What do Summer and Childhood Obesity have in Common?


Since 1980, the number of overweight children has doubled in the United States and between 16 and 33 percent of children in the US are obese (O’Connor 1). Statistics like this have caused schools to take the problem with childhood obesity into account. More health and physical education programs have been implemented, and a healthy school environment has been enforced. This correlates with the ban of sodas and sugary foods at schools. But the real question here is, “Do children pack on more pounds at school or during summer recess?”

A study from the American Journal of Public Health shows that children’s body max index accelerated at a faster rate during summer recess than the school year. Non-school environments are serving as a ground for kids to eat whatever they want without much supervision. In fact, for overweight students the school environment had a protective effect.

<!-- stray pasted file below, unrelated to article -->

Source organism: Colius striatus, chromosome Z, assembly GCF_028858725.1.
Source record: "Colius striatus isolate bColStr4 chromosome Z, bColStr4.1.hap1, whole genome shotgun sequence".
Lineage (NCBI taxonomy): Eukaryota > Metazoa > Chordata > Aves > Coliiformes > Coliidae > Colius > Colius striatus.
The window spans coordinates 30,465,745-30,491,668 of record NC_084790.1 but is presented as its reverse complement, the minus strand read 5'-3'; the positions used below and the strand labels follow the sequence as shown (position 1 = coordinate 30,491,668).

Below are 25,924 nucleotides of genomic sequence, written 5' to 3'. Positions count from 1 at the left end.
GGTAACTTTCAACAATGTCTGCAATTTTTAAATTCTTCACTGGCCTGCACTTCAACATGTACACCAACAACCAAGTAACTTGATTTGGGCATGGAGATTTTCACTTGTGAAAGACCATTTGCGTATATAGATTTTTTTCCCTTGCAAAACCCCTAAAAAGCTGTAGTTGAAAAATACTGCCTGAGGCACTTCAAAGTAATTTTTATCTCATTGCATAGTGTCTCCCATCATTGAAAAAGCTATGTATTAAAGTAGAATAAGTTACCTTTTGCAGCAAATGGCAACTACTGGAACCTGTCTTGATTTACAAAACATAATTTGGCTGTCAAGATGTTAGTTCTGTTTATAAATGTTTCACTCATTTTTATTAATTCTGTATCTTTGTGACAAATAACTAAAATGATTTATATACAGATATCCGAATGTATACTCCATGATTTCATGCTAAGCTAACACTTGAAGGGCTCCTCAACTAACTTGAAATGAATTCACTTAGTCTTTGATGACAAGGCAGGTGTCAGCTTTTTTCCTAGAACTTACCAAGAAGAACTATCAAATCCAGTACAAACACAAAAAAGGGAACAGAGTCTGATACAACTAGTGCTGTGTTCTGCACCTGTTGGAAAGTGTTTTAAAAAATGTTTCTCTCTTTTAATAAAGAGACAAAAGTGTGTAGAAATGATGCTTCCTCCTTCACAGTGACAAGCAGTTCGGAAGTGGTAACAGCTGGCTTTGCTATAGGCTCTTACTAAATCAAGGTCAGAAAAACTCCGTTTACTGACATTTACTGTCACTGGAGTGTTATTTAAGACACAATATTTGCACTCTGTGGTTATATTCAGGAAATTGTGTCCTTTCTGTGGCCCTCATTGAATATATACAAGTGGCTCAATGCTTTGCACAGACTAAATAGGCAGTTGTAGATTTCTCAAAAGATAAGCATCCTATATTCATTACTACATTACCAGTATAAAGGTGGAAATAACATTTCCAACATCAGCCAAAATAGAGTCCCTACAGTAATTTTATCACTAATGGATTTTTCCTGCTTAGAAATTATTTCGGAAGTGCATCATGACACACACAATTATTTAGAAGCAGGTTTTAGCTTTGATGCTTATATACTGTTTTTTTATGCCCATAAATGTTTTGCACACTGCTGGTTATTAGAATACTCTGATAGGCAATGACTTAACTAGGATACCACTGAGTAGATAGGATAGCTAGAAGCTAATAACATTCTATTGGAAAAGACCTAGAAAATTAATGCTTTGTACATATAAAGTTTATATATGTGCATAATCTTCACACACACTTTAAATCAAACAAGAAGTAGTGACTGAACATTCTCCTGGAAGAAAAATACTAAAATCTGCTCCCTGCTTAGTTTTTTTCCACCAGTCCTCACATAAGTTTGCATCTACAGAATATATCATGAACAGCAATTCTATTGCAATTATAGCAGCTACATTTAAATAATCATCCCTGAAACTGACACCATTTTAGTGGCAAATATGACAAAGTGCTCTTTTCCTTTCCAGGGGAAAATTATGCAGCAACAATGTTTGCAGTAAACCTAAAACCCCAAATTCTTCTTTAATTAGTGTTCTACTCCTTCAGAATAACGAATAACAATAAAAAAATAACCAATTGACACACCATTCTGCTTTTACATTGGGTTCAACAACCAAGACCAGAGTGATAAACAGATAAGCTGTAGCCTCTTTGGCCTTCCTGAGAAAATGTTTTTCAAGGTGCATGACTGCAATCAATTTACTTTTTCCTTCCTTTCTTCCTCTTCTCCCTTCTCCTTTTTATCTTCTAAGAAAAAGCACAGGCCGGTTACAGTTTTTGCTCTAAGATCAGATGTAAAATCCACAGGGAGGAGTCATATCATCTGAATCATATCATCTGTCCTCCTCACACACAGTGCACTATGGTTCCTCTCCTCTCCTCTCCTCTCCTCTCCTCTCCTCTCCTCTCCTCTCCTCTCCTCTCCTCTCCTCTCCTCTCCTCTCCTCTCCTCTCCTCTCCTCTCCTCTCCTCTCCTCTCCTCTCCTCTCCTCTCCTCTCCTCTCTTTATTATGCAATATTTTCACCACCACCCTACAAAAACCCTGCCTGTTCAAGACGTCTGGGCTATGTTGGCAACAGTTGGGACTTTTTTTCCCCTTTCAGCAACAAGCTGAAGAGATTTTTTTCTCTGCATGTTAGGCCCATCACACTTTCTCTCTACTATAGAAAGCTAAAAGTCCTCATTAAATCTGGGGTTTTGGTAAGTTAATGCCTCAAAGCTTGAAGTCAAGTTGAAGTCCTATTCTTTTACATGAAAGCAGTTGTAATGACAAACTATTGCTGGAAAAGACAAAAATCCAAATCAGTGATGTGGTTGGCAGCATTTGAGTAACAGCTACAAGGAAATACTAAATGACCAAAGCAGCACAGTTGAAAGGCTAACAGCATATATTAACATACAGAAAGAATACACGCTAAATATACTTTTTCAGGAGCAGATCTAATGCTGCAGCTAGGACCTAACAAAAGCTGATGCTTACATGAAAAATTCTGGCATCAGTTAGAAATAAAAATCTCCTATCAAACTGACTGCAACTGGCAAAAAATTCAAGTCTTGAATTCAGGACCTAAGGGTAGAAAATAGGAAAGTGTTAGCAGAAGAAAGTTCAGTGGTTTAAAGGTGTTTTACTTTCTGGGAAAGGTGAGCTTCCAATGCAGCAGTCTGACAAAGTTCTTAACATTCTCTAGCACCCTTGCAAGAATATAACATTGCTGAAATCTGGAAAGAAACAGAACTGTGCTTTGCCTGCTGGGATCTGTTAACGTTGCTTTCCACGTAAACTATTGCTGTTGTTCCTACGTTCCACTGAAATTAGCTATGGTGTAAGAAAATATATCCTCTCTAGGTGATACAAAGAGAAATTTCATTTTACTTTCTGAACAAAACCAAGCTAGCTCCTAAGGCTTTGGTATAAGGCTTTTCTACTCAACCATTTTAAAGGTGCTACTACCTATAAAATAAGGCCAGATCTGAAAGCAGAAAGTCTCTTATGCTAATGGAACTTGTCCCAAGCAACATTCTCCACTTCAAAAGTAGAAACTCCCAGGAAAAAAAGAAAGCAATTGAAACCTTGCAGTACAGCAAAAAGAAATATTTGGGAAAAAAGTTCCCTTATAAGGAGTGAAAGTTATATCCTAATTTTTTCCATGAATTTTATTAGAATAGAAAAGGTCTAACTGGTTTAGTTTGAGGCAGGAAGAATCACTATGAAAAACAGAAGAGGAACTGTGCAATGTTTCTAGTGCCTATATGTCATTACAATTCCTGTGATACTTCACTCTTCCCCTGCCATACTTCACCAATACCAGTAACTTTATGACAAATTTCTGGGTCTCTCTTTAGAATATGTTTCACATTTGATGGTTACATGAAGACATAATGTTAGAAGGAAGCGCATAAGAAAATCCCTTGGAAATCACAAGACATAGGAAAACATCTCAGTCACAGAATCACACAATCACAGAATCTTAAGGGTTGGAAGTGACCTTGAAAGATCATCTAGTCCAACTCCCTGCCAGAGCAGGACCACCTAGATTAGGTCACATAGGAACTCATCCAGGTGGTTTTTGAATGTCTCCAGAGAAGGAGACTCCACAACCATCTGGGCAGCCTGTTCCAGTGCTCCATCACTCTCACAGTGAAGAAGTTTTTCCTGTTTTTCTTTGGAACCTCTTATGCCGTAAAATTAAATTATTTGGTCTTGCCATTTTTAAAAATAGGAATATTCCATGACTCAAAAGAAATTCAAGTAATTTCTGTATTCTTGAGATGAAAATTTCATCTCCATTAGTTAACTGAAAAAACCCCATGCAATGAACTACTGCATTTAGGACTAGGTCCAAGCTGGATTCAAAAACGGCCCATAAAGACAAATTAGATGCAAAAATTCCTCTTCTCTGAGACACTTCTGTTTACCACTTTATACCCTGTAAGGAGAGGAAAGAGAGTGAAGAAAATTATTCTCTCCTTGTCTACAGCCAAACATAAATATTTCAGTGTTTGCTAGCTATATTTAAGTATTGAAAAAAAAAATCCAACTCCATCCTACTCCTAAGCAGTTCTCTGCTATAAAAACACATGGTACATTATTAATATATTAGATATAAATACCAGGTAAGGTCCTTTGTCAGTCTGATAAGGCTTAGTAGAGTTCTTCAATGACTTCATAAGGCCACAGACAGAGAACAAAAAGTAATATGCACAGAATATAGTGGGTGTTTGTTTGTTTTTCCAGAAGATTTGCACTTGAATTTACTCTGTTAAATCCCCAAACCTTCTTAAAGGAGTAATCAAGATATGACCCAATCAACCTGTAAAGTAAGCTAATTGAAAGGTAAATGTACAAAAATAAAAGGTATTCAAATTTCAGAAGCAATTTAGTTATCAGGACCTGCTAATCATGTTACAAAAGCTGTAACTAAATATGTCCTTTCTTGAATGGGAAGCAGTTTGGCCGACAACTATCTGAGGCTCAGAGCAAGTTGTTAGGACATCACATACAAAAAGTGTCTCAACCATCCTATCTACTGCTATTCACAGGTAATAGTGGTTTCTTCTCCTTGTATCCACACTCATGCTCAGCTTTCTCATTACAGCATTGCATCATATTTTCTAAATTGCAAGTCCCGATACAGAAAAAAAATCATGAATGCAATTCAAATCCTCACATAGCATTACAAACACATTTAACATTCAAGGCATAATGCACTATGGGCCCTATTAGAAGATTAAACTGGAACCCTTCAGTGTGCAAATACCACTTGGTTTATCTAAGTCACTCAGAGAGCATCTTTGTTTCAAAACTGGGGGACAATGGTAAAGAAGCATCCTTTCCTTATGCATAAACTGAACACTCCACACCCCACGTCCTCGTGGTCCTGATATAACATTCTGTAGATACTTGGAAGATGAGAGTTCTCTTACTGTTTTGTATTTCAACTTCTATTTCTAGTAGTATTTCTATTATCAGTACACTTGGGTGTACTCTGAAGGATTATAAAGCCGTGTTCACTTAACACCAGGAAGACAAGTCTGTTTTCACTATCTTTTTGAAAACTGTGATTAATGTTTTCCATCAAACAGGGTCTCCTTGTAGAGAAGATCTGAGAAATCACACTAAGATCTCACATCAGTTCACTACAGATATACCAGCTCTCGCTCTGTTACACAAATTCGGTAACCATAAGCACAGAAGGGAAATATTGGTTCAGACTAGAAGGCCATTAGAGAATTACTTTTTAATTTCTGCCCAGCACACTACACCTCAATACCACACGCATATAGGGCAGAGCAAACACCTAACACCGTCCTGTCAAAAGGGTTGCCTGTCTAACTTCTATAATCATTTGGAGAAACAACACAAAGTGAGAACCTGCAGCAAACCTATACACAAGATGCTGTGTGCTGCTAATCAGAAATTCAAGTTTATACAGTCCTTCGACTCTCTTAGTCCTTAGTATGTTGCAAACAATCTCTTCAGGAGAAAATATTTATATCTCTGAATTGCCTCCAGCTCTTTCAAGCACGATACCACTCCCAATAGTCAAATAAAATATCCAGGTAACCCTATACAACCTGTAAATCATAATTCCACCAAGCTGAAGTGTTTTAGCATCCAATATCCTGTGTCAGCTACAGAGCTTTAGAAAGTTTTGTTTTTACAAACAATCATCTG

Maybe more money should be spent on campaigns for healthy living as a family. Schools definitely did not see this plot twist coming, but at least they can feel secure in the fact that their movement to stop childhood obesity is working. In order to really reduce childhood obesity, families should be more aware of what their children are eating and promote a healthy lifestyle.

Here are a few sites where you can find ways to keep your children active and healthy

What do you think could be done to reverse this effect? Comment with opinions!4564993752d34c0e11dcb70ea9b70f08


2 responses to “What do Summer and Childhood Obesity have in Common?

  1. Pingback: Activity & Childhood Obesity | Family & Relations Articles

  2. most kids gain weight (which leads to obesity) during the summer….

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